Indiana Rep. Rebecca Kubacki, facing an intraparty challenger in the GOP primary in May, isn’t backing down.
“I take great pride in being one of the hardest working legislators both in session and in my community,” she said in an emailed response to Curt Nisly’s plans to challenge her. “I intend to keep doing exactly what I always have: work harder than the other guy.”
Nisly, who lives in Jackson Township just south of Goshen, announced earlier this week plans to vie for the District 22 seat in the Indiana House seat held by Kubacki, citing dissatisfaction with the second-term incumbent.
Nisly opposes national Common Core educational standards, favoring locally crafted guidelines instead, and his campaign cited Kubacki’s vote last year against a state measure to halt, at least temporarily, implementation of the national standards in Indiana. At the same time, Nisly favors amending the Indiana Constitution to prohibit same-sex marriage, while Kubacki has questioned the notion.
Kubacki, a Republican from Syracuse, doesn’t know much about Nisly, she said in her email Tuesday, Jan. 21. She learned of him last year when he said he was considering challenging U.S. Rep. Jackie Walorski, a Republican, for her post, also in the May primary. Walorski had voted with “the Republican establishment quite often,” Nisly lamented at the time.
“His name first surfaced when he wanted to run against Jackie Walorski because he was unhappy with her votes,” Kubacki wrote. Walorski, Kubacki thinks, “is doing a wonderful job.”
Nisly, who runs a computer tech firm and is the husband of Elkhart County Republican Party Chairwoman Mary Nisly, has not run for office before. District 22 covers much of Kosciusko County and extends into Locke, Union and Jackson townships in southern Elkhart County.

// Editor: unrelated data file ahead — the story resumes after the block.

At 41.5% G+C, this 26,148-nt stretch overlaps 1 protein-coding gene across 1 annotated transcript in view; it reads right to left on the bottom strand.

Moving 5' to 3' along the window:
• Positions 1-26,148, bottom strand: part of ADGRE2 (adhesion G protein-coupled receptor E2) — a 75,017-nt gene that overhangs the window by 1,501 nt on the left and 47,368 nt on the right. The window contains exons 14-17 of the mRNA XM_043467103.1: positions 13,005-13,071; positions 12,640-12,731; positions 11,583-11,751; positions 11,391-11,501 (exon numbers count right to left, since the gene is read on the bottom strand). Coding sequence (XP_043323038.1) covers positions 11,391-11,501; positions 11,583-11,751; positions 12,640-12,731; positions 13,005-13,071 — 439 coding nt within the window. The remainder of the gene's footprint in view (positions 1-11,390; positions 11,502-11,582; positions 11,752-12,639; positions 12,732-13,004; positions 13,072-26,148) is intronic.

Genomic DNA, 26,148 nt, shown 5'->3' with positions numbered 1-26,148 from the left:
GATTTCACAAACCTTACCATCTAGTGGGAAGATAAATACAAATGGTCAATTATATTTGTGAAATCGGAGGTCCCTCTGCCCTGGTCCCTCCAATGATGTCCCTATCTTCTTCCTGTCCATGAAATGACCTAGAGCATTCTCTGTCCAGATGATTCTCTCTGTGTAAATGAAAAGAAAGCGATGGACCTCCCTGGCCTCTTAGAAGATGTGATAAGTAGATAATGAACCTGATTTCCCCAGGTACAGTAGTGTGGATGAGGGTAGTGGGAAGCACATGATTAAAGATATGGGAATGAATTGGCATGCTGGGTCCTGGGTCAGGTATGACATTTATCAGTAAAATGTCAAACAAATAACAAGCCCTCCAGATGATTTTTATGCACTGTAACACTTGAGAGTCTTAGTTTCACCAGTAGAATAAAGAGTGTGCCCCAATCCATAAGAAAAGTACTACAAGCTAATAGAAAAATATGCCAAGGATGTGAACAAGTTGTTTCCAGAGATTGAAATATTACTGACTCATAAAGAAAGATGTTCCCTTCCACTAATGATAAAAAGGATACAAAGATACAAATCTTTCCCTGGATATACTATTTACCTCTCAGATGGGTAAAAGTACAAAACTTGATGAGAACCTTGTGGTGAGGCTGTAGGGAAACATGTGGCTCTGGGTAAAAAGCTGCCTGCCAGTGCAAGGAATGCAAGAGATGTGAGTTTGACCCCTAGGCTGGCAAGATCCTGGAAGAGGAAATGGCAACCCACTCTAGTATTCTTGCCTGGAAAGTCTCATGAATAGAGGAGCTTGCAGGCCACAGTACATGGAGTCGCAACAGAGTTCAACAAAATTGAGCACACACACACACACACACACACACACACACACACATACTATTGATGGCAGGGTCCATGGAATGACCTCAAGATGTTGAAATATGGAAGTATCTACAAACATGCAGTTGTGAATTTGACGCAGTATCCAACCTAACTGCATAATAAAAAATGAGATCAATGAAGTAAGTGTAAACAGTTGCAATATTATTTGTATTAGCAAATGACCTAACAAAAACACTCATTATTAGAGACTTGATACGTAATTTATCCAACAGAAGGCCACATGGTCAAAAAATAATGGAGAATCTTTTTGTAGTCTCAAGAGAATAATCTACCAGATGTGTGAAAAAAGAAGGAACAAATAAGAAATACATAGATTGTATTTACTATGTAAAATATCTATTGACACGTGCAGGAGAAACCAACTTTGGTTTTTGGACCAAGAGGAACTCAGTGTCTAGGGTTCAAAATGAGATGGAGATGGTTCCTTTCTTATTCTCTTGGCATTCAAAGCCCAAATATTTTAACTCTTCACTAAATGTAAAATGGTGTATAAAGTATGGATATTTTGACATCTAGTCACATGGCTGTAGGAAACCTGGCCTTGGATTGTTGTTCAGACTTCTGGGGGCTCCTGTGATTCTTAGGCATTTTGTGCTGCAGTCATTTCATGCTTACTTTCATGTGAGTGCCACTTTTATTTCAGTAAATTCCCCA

COMMON CORE, HJR 3
In response to Nisly’s Common Core criticism, Kubacki said her aim is to “support and advocate for the best possible education” to prepare students.
The Common Core standards have been decried by some conservatives, who view them as a threat to local education control. A measure approved by Indiana lawmakers last year, House Enrolled Act 1427, called for a review of the standards and a delay in implementation here of certain Common Core initiatives.
Kubacki voted against the compromise version of HEA 1427, crafted by a committee of Indiana House and Senate members. At the same time, she said in her email that she backs the education agenda of Gov. Mike Pence, who, in his state of the state address, called for education standards “written by Hoosiers, for Hoosiers.”
Kubacki said she backs the notion of marriage as the union of one man and one woman, as it would be defined per the proposed constitutional amendment, House Joint Resolution 3. But the definition is already spelled out in existing Indiana law, which she backs.
She questions the need for HJR 3, she said, because it would undermine the notion of “protecting our Constitution from supermajorities and the pressures of the politics of the day.”
Kubacki continued: “My responsibility as a legislator is to protect and defend our Constitution, not reject and amend it. If we go down that path we might as well just rip it up and make a list of laws as opinion changes.”
A Nisly campaign volunteer said moves to impose new requirements on church-run daycare centers could emerge as an issue in a Nisly-Kubacki contest.
Kubacki is co-author of House Bill 1036, and in an email she said the measure would apply only to child-care centers that accept federal Child Care and Development Fund money.
“If a child-care ministry receives these funds, they are asked to meet the same standards ... every other child care center has to,” Kubacki wrote. “This bill has to do with making sure every child is safe and in an environment where they will thrive.”